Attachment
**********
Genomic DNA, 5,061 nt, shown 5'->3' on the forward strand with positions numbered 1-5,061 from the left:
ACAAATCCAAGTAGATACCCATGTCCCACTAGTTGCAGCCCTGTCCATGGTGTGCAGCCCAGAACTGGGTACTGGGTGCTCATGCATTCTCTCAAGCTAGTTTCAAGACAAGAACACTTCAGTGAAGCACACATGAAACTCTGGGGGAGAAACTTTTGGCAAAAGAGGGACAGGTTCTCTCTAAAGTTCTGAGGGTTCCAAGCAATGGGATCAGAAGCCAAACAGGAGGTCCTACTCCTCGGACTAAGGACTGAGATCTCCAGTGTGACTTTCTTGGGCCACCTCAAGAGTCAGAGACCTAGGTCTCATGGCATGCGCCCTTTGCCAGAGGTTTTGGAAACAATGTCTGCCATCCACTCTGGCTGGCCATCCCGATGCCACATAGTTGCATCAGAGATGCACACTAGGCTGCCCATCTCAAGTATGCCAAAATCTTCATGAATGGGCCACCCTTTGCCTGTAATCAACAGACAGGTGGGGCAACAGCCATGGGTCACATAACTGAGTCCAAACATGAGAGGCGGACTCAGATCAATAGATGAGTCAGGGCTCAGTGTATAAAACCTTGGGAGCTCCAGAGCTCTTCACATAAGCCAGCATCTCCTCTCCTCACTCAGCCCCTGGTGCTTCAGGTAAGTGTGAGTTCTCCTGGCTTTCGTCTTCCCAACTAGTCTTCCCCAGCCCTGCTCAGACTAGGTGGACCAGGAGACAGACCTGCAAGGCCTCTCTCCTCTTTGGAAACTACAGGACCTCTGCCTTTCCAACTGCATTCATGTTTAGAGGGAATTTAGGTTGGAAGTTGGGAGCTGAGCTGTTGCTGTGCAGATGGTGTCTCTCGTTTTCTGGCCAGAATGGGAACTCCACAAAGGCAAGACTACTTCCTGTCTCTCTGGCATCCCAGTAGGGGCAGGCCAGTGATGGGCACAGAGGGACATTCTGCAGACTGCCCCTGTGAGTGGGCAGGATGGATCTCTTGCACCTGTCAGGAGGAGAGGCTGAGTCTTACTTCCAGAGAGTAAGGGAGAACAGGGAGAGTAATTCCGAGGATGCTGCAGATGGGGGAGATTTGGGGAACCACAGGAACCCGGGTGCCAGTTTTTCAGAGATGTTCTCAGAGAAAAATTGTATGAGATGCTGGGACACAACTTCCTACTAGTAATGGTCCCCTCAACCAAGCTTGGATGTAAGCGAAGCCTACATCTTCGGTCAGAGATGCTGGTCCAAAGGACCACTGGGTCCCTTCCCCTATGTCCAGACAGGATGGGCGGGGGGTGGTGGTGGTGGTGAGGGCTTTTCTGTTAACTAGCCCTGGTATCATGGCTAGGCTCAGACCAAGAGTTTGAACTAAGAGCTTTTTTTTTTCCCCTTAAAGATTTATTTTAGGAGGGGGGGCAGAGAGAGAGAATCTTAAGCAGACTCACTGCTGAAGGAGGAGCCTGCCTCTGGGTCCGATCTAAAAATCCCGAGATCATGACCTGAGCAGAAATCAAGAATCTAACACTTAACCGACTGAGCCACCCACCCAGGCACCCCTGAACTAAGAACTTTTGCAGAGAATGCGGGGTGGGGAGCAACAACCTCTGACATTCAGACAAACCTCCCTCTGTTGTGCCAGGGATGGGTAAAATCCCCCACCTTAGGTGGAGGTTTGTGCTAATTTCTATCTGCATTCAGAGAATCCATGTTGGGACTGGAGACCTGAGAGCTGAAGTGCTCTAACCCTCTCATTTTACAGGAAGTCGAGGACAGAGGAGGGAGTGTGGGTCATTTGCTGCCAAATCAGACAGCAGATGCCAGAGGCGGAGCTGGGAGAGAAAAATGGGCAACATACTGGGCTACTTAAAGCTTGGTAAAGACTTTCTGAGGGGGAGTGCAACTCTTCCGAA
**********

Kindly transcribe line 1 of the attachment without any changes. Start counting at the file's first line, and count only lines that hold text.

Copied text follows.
Genomic DNA, 5,061 nt, shown 5'->3' on the forward strand with positions numbered 1-5,061 from the left: